Internet Giants, Users Worldwide Take Part in “The Day We Fight Back” (February 11, 2014)

Gizmodo reports on protests happening around the world today as part of “The Day We Fight Back,” a global initiative against governments’ surveillance programs. The Electronic Frontier Foundation is among those calling on Internet users worldwide to participate in the movement, which asserts mass surveillance violates human rights law. Google, Microsoft, Facebook and other tech giants have signed on to the roster of participating groups, National Journal reports. Rep. Matt Salmon (R-AZ) says the U.S. is locked in a “fight of epic proportions” over the constitutional right to privacy, The Hill reports.
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ONLINE PRIVACY

Google, comScore Team Up; Alternative Search Traffic on the Rise (February 11, 2014)

Google and comScore have announced a partnership to better determine the effectiveness of web-based ads in real time and help businesses change ads on the fly, The New York Times reports. A Google representative said, “It’s going to, for the very first time, give advertisers and publishers real-time insights into whether their campaigns are delivering.” In a blog post, Google said it’s part of a larger plan to bring more transparency to advertising. Forbes reports on the rise in traffic to non-Google search sites. The CEO of Startpage and Ixquick said, “The consciousness is only slowly building on the dangers … It is very easy to see how this treasure trove of data can be misused in the future.” (Registration may be required to access this story.)
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BIOMETRICS

Facial Recognition Tech Used in Sochi; Expanded Uses Expected (February 11, 2014)

San Jose Mercury News reports on facial recognition software being used at the international airport in Sochi, Russia. Made by U.S.-based Artec Group, the technology uses a 3D camera to identify individual faces with the intent of improving airport security. Artec Group Chief Executive Artyom Yukhin said the software can differentiate between identical twins, isn’t fooled by disguises and has been tested in airports around the world, the report states. Meanwhile, a World Economic Forum report predicts that facial recognition will be implemented as part of fully automatic check-in systems at airports and border crossings by 2025. And last week, the U.S. NTIA kicked off talks aimed at creating a voluntary code of conduct for facial recognition technology.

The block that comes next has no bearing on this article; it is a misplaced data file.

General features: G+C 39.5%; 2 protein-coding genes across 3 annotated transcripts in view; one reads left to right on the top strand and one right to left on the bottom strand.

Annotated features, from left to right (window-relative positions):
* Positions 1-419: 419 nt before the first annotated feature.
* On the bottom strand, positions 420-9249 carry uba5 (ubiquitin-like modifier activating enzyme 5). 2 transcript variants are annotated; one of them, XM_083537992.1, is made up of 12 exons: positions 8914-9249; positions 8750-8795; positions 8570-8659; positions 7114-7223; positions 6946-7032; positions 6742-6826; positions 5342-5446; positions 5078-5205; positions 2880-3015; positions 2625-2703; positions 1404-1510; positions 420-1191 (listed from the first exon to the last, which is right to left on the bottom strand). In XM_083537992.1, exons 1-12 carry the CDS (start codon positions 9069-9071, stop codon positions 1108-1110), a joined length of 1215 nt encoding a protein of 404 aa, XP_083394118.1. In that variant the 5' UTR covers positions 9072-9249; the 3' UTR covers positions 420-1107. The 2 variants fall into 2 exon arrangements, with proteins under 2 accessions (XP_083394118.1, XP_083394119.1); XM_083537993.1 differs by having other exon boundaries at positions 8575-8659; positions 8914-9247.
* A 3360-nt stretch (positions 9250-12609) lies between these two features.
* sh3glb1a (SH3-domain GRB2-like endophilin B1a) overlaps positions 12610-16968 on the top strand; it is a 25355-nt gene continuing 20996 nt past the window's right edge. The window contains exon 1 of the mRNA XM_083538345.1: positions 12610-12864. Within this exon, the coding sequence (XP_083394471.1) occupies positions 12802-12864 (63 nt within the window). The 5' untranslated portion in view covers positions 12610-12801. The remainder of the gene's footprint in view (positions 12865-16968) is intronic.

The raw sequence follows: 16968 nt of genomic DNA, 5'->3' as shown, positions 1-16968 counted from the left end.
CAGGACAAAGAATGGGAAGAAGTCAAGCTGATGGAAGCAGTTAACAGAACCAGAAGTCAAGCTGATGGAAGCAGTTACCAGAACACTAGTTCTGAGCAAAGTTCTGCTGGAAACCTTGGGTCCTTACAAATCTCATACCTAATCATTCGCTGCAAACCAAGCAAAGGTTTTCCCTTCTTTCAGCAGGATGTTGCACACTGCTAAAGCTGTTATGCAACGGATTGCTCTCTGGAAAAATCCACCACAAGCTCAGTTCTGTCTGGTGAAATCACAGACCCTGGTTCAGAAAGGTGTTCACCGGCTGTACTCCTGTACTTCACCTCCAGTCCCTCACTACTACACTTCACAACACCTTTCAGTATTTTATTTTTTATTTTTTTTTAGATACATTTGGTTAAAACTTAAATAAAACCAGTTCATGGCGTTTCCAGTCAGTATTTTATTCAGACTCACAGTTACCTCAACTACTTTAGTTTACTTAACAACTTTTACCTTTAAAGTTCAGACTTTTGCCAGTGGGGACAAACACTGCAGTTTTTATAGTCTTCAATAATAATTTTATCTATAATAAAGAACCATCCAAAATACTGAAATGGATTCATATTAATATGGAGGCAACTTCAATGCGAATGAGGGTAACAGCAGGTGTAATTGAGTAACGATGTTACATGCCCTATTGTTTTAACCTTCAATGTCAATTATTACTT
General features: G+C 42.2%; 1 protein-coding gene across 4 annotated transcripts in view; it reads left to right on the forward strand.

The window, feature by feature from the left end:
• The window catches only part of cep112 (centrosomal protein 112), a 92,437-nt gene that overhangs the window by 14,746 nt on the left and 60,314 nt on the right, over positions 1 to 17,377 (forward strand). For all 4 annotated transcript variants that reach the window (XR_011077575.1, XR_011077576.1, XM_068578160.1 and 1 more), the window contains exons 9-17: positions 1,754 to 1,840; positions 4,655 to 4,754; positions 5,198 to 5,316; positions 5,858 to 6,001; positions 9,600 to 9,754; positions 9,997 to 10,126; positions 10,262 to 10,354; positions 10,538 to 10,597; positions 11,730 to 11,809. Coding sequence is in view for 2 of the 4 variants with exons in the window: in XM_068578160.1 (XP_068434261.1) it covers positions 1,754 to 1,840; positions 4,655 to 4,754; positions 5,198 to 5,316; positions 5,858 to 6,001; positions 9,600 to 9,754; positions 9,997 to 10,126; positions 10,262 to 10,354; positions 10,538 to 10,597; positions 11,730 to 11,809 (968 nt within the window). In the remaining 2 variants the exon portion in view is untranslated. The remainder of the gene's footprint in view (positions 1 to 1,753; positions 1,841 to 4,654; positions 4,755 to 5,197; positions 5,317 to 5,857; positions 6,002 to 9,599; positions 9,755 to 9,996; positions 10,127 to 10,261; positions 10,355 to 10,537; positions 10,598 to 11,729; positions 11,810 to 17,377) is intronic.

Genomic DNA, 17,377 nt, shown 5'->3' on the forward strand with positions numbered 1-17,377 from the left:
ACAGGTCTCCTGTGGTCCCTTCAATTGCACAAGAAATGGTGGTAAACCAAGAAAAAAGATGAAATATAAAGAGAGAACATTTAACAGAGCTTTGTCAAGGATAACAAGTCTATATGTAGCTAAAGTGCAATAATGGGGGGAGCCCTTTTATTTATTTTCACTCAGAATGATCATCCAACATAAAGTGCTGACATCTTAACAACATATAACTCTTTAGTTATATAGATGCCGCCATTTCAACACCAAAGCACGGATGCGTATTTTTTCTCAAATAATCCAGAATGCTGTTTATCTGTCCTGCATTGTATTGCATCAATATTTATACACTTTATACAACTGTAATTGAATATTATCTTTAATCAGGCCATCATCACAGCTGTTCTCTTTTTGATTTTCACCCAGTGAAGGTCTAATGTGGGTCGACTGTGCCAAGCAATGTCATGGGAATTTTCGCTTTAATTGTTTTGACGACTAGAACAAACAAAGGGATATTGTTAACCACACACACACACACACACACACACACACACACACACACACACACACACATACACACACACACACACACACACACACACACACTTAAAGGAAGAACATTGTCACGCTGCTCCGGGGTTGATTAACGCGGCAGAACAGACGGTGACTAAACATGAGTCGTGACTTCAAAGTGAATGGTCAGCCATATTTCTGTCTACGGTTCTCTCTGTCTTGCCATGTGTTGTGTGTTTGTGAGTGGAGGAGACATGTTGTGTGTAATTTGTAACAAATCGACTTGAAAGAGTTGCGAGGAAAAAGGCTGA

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PRIVACY LAW

Two Countries Seek Increased Gov’t Access to Digital Data (February 10, 2014)
Nigeria and Turkey are both considering government-proposed legislation that would require service providers to turn over to law enforcement customers’ data upon request—with fines, and possible jail time for company officers, for noncompliance in Nigeria. In the U.S., senators are addressing breach response and online privacy concerns with bills of their own as the fallout continues from the Target and Neiman Marcus breaches as well as the Snowden revelations. And in Australia, the deadline for the Australian Privacy Principles looms large. The Privacy Tracker’s weekly legislative roundup covers all this and more. (IAPP member login required.)

BEHAVIORAL TARGETING

Verizon Ad Program Will Track Web Habits (February 10, 2014)

Computerworld reports on recent changes to Verizon Wireless’ Relevant Mobile Advertising Program allowing it “to track your desktop surfing habits on the web and use that information to help advertisers deliver targeted ads to your mobile phone.” In his report, Robert L. Mitchell discusses why he chose to opt out of the program, which will assign users “anonymous unique identifiers” that link back to mobile phones, allowing the company to offer advertisers information to deliver targeted ads. Mitchell writes, “Information is the coin of the realm. So if you have a choice, why give it away? What's your personal data worth? Are you giving it up? And if so, are you getting value in return?”
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PRIVACY

Tips To Determine If Your Printer has Internal Storage (February 7, 2014)

Some high-end printers and copiers retain digital copies of documents in their internal storage. This PC Magazine report offers tips from its lead analyst for printers and scanners, M. David Stone, on how to determine whether your printer is one of those, and if it is, what precautions to take to be sure it’s inaccessible when you get rid of it. If your printer has private printing or the ability to re-order the print queue via an embedded webpage, it may have internal storage capabilities, Stone says. When in doubt, he recommends opening it up and poking around: “Take it out to the street, and bang on it with a hammer until the insides rattle nicely,” says Stone.
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INFORMATION ACCESS

Twitter Wants To Tell Customers More (February 7, 2014)